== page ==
Is the British pound overvalued? What about the Euro? The US Dollar? The Yen?
Curiously, economists make that case for all of those currencies.
And today, the IMF is pounding the drums with this proclamation “Overvalued” Pound Prevents Rebalancing.
The International Monetary Fund warned on Monday that the pound was “overvalued” and preventing the rebalancing of the economy away from a reliance on spending and imports.
In its annual assessment of the UK economy, the fund said sterling was between 5 and 10 per cent overvalued because of a “lack of competitiveness and limited export diversification”.
“Staff estimates that the current account balance is 2.6 per cent weaker than its equilibrium level, and that the real exchange rate is overvalued by about 5–10 per cent,” the IMF said.
Equilibrium Level Madness
Apparently the IMF is the arbiter of the “equilibrium level” of any and every currency. A few examples will prove the point.
New Zealand Dollar Overvalued by 20%
On April 10, 2014 the IMF warned New Zealand Dollar May Be Overvalued.
Canadian Dollar Overvalued by 10%
On March 2, 2014 the IMF Warned Canadian Dollar Overvalued by 10%” despite recent depreciation, thus the Bank of Canada should wait before hiking rates..
Australian Dollar Overvalued by 10%
On November 21, 2013 the IMF Stated Australian Dollar Overvalued by 10%.
US Dollar Overvalued
This dates back a while but on October 28, 2010 the IMF said US Dollar ‘Overvalued’ On Currency Markets.
Swiss Franc Overvalued
Returning to this year, on March 24, 2014, IMF Suggests SNB Use Negative Rates if Franc Pressured because the “franc remains moderately overvalued.”
As shocking as this may seem, I cannot find a recent IMF opinion on the Euro, but on May 8, 2014, Mario Draghi, president of the ECB discussed the Pernicious Effects of an Overvalued Euro.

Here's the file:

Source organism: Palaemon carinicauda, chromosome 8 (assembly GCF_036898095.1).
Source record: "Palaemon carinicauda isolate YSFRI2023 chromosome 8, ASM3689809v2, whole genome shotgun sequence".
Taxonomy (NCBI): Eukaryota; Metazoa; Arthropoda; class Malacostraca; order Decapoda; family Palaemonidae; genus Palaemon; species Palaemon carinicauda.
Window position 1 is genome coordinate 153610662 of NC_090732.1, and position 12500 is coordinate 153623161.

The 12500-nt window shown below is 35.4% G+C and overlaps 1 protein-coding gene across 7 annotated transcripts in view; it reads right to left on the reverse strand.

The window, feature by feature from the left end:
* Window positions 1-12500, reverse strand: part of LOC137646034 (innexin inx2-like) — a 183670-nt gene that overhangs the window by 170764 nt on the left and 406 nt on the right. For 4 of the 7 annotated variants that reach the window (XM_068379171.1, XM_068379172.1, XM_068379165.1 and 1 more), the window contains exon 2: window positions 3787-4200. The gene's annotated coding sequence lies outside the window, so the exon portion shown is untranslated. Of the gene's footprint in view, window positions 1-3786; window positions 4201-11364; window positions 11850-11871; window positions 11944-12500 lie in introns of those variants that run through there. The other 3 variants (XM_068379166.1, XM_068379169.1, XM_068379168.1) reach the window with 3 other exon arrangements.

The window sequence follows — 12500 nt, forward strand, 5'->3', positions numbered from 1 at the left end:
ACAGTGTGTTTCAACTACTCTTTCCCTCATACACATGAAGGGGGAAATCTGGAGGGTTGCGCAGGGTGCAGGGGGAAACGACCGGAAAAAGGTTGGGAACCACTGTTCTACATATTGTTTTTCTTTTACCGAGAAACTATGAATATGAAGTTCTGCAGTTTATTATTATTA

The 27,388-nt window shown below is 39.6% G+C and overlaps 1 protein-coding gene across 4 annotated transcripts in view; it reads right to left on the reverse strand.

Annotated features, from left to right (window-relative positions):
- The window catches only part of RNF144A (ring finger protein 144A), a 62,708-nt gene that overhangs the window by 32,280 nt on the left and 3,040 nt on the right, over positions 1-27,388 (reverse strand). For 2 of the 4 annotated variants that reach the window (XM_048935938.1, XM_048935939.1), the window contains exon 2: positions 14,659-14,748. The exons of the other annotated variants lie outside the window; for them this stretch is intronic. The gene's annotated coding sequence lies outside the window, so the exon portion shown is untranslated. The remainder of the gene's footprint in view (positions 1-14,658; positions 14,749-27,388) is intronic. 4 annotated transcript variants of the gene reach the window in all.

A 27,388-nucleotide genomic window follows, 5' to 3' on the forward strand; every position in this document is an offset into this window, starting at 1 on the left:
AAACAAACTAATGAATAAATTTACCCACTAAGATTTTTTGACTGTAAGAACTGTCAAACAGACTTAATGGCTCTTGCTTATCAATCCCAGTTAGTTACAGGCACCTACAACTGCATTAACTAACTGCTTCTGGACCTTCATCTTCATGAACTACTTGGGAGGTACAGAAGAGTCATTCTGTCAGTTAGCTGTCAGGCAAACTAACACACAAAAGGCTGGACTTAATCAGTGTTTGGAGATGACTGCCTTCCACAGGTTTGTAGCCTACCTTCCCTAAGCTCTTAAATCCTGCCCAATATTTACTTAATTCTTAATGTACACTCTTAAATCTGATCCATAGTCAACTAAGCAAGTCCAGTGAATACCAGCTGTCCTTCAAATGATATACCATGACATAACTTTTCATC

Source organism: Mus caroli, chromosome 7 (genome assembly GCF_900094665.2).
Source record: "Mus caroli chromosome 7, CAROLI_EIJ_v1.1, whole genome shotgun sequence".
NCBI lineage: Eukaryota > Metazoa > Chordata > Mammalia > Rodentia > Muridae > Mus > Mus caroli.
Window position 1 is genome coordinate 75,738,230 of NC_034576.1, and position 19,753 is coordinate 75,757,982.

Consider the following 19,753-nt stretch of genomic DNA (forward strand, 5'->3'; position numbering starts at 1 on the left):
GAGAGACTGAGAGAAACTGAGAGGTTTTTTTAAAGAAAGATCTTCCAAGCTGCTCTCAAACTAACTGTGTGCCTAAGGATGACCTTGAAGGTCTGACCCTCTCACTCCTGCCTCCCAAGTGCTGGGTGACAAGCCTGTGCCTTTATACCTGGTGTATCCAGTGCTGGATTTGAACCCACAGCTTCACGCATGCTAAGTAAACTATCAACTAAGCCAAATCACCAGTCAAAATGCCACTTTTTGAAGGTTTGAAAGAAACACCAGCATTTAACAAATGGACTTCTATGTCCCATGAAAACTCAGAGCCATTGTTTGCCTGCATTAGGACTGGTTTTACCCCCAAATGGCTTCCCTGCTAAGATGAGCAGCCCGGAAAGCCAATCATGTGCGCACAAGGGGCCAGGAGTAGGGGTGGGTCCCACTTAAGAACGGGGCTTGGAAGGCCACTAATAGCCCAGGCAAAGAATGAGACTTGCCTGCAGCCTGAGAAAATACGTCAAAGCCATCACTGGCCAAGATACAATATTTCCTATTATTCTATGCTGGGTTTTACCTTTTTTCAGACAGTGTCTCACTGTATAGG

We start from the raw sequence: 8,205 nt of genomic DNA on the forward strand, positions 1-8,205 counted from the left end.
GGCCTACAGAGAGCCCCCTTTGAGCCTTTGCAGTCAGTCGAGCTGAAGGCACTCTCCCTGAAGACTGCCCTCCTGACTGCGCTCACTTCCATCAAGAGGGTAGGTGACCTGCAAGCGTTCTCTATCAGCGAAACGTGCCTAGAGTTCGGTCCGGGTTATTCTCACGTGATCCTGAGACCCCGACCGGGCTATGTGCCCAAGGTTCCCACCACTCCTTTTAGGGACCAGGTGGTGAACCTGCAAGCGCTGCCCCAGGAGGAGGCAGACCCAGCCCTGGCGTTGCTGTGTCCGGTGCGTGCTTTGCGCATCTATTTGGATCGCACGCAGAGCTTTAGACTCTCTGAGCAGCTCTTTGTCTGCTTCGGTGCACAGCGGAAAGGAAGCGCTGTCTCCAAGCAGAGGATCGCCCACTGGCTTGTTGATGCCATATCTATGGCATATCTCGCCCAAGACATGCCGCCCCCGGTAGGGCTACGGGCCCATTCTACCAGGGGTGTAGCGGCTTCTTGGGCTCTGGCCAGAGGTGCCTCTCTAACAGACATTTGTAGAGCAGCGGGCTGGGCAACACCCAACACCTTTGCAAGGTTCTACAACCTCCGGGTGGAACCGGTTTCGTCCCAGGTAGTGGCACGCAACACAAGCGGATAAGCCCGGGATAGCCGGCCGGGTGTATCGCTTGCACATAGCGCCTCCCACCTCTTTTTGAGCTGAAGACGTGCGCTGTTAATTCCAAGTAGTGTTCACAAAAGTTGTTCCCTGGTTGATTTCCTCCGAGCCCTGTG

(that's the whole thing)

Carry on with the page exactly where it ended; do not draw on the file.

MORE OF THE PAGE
I am pretty sure the IMF would agree.
Yen and US Dollar Overvalued
On October 12, 2012, the Wall Street Journal proclaimed If Yen Overvalued in IMF View, So May Be Dollar.
Japan’s finance minister may have breathed a sigh of relief Thursday when the International Monetary Fund chief reaffirmed the yen is “moderately overvalued,” a phrase traders believe is supportive of potential market intervention to weaken the currency against the dollar.
Not so well-known in the market, however, is that the 188-member international lender also sees the dollar as “moderately overvalued,” a view that makes it harder to conclude the IMF would endorse future intervention by Tokyo in the dollar-yen market.
Yuan “Moderately” Undervalued
On May 29, 2013, and contrary to sentiment in Washington DC that says the Yuan is massively undervalued, The IMF Seeks Flexible Chinese Yuan, Says “Moderately Undervalued”.
US Dollar Index
click on chart for sharper image
Note that the US dollar is about where it has been since the beginning of 2012, but higher than it was in October of 2012 when it was judged to be “overvalued”.
Is it more overvalued today?
Apparently the British pound, New Zealand dollar, Australian Dollar, the US dollar, the euro, and the yen are all overvalued.
The yuan is the one major currency that is allegedly undervalued, but only “modestly“.
IMF overvalued-undervalued judgments are generally on a basket of currencies basis.
However, it is not mathematically possible for all those currencies to be 5-20% overvalued against all the other currencies in the same basket.
Even if it was possible, based on precise timings and currency fluctuations, the idea that the IMF can fine tune currency valuations to the nth degree as it has done is absurd.
All Currencies Overvalued
Nonetheless, the IMF appears to be on target with all those “overvalued” assessments, not against other currencies in the basket or against each other individually, but against gold, and by far greater percentages.
If you agree with my assessment, and perhaps even if you don’t, please consider How Much Gold Should Someone Own? Where and How To Own It?
Mike “Mish” Shedlock